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The Fastpitch Bulletin, Volume 20, Number 18 for April 2, 2020

04/02/2020, 8:30pm CDT
By Bob Tomlinson

1936 Was An Important Year for Fastpitch Softball

Pitching Distance Changed -- Some Great Nicknames In This Old Article

Througout the years and especially since 1988 when I started putting together a network of reporters to submit articles and information to launch The Fastpitch Chronicle newspaper then the first-ever fastpitch website at and now I have been interested in the history of the game.

I have known since back in those days that 1936 was a big year for softball. There was one rule change that changed the game immediately in 1936. The pitching distance went from 38’ 8 ½ inches to 40 feet. Another rule change that year resulted in all base runners moving up a base when an illegal pitch was called. That rule remained in the rule book until last year in NFHS but was removed while I was the Northern Vice President of the International Softball Congress. So that was sometime before the 2005 ISC season. 

Here is an article from June 12, 1936 that I found in my archive vault this morning. I started hunting for it after last night’s posts on 

New Rules Help Make Softball More Popular
Regulations Remove Advantages Pitcher Has Had Over Batter In Part

By Jimmy Donahue - NEA Service Sports Writer

Chicago, June 12, 1936 -- As fast as softball is with its abbreviated diamond, the rules committee of he American Softball association made three important changes this year, designed to speed up the sport. 

The first, and probably the most important, the the moving of the pitchers box back 40 feet from home plate in place of the former 38 feet 8 ½ inches. The shorter distance gave the pitcher a distinct advantage heretofore; a tall pitcher with a good stride and stretch seemed to be almost on top of the batter as he delivered his swift underhand offerings.

Eighteen or more strikeouts weren’t uncommon in seven innings in the past, moving the mound back will help the sluggers who seldom had time to get their bludgeons off their shoulders under old rules.

Another regulation governing pitching also may work to the advantage of the batter. Hurlers now are prohibited from employing the double windup, an action designed to confuse hitters in a way somewhat similar to the freak motions Buck Newsom and other big league ball players employ.

The third rule change was allowing runners to steal and score on a balk or illegal pitch. Heretofore, scoring on a balk was forbidden, but now all base runners advance, including the man on third.

Star Color Game

Standardization of the playing field to a baseline distance of 60 feet, when played with the regulation 12-inch ball, also cleared up a moot point in the sport. 

With such a short organized existence behind it, softball really has outdone itself in producing colorful stars. Since 1933, when the J.L. Gill Boosters of Chicago won the “world series.” and through 1934 and 1935, when the Ke-Nash-A's of Kenosha, Wis.,. And Crimson Coaches, Toledo annexed the national titles the sport has produced some pitchers with all the antics of the eccentric Dean, who plays with a Phoenix, Ariz. team and Joe :”Two-Gun Hunt,” another unusual individual who is a top-notch Phoenix twirler.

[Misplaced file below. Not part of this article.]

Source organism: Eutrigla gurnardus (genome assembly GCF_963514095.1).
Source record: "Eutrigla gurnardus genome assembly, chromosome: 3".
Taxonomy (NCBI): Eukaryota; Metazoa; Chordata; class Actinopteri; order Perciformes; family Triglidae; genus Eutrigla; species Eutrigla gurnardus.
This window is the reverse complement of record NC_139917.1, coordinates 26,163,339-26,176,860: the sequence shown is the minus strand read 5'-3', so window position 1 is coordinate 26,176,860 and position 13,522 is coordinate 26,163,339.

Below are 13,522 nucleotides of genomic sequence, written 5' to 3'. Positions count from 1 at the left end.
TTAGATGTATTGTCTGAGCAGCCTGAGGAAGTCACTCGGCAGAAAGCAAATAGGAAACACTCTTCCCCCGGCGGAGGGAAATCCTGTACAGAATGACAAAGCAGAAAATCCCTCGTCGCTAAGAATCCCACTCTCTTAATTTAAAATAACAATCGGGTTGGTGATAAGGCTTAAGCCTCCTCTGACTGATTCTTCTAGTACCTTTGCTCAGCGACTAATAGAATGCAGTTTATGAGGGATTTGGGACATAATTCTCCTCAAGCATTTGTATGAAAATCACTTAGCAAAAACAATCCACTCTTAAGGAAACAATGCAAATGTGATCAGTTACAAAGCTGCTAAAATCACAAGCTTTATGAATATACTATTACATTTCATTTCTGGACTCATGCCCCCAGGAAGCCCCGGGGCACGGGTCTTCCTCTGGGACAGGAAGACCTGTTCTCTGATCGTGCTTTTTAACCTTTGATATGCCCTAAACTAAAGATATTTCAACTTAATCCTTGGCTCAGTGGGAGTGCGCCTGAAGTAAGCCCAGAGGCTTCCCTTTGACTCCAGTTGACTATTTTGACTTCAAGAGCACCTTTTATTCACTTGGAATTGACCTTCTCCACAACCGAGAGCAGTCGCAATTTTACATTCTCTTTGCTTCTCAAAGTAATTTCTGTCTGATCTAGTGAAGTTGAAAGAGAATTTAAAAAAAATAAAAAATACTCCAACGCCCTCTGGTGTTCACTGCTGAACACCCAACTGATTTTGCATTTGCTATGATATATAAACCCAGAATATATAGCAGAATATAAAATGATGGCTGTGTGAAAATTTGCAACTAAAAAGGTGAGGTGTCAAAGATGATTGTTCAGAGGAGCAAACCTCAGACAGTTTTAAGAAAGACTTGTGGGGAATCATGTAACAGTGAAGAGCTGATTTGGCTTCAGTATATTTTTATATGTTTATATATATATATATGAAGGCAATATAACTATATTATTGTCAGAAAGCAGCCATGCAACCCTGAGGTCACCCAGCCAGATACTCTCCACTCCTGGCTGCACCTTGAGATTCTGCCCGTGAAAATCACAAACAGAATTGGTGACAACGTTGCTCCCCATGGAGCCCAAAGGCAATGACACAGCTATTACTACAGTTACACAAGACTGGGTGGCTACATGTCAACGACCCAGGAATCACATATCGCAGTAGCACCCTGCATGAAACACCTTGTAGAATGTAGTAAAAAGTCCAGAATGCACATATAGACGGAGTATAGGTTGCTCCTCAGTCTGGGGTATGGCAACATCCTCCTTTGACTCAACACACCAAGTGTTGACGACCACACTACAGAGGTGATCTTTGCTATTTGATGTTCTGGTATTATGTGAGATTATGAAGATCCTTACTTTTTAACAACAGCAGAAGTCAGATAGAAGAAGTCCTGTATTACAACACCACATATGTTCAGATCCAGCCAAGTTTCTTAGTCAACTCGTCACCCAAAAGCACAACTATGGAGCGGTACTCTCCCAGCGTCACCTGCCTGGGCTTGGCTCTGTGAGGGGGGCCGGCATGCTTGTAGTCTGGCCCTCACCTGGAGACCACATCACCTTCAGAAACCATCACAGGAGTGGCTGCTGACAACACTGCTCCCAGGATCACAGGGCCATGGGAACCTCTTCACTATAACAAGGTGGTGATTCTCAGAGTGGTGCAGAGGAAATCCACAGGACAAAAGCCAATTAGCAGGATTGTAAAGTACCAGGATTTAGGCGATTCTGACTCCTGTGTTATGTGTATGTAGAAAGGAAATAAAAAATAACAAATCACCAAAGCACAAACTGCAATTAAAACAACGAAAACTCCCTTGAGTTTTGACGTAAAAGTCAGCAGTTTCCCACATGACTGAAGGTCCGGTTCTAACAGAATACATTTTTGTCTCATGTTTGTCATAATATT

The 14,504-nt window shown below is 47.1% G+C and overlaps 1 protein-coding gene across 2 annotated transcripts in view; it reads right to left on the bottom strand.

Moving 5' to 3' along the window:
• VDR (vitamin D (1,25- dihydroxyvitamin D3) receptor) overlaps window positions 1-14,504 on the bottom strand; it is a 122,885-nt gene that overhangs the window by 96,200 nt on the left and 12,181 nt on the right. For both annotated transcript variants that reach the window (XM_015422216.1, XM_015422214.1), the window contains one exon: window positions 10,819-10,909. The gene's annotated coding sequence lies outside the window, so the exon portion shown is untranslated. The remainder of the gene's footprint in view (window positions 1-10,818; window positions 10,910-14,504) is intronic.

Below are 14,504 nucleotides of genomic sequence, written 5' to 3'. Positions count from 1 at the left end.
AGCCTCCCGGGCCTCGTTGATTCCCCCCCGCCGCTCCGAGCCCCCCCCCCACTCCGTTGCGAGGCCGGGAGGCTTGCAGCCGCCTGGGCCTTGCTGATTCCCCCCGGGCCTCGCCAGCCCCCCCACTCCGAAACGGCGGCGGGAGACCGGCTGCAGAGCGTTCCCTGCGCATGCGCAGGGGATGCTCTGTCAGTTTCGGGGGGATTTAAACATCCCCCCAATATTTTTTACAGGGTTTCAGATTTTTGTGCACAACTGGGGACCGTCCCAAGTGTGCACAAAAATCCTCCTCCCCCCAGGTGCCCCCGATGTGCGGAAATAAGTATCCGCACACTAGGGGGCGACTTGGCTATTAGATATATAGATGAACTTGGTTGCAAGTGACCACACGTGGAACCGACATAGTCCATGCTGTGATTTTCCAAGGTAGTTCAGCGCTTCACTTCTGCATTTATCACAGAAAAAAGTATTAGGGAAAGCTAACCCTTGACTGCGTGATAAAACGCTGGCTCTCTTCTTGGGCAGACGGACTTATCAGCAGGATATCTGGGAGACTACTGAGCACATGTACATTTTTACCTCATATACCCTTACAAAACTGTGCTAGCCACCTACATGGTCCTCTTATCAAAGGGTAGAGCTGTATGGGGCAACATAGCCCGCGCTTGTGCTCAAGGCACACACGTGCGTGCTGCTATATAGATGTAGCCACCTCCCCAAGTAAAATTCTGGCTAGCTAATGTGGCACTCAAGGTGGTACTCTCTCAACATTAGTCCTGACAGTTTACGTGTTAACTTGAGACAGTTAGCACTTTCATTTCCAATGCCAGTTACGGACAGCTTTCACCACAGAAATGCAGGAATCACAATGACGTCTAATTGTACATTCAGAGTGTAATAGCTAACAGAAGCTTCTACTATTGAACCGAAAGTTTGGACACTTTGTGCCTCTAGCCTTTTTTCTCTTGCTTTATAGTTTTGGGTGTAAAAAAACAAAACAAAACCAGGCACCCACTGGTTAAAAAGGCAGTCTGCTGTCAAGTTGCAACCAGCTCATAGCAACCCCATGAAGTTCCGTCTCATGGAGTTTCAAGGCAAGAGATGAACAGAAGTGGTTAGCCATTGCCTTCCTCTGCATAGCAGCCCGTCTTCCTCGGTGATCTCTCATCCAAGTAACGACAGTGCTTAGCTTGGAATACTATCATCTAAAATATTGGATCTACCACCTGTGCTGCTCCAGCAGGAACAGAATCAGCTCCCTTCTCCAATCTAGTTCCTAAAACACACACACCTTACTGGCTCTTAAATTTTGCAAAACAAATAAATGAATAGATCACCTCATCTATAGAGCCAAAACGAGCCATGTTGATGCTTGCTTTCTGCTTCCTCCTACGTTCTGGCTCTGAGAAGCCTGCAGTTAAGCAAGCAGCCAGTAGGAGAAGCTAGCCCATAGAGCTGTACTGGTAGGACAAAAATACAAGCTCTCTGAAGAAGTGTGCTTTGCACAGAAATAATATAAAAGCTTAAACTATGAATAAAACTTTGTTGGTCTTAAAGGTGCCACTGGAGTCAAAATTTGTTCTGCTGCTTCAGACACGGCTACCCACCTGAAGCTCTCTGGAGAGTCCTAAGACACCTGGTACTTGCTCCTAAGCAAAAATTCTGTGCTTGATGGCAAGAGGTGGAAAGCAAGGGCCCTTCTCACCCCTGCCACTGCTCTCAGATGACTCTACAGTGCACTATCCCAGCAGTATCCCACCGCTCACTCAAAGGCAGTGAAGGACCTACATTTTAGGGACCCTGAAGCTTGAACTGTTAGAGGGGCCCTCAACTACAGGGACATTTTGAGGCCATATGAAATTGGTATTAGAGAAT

“Cannon Ball” Bill Bailey, former pitcher with a Cincinnati team now with the Toledo champions on a coast-to-coast tour, has one of the fastest deliveries in the game, and displays all the smoke of Lefty Bob Grove and Walter Johnson in their primes. 

“Wild Bill Pecnick, a southpaw, who pitched the Ke-Nash-A’s to the 1934 title, now tossed ‘em in for a Boone, Ia. club. In six seasons Bill has worked in 424 games, winning 381. Among is victories were 32 no-hit, no- run tilts. Bill is somewhat of a Babe Ruth in softball, having a lifetime batting average of .375 in the sport. 

That’s Wiffing ‘Em

Harry Kraft who set a new record for overtime pitching in defeating Newport, Ky., 2 to 1 in the 19 inning semi-final game of the 1934 tournament which is Ke-Nash-A’s won, now is with the Bendix, South Bend, Ind., team.

In the Newport game Kraft, a fast-ball specialist, fanned 38, allowing only six hits. In four seasons he has won 122 games, lost 21, and pitched 12 no-hit, no-run contests.

The Softball world series again will be held in Chicago this year. September 12-14. Soldiers Field, where thousands can be accommodated, will be the scene of the battle. 

The sport will need all the room it can get for the classic for, in addition to the expected increase in spectators, nearly 100 entries are expected, due to the increase in the communities adopting the organized sport last year. 

Softball is here to stay and grow bigger and better every year -- for 62,000,000 spectators annually can’t be wrong.


Publisher’s Note: For those of you interested. Back in 2018 I was asked by Derren Derricks, owner of The Circle Tap in Denmark and sponsor of the Circle Tap Dukes and other teams if I would be interested in attending the 2019 ISC World Tournament and do individual game summaries the way I did them back in my publishing days of the newspaper. I agreed to take on the task. It was daunting to say the least. I summarized every game played in Tisch Mills, Denmark and Circle Tap including the ISC World Tournament, The ISC 2 Tournament, the NAFA Youth event Darren put together and the ISC Master’s Division Tournament. That was far more games than the 94 or 95 games I would do back in the day during the week of the ISC World Tournament. If you click on the Men’s tab of you can read the daily reports. Have a great day and may all your days be fastpitch days. 


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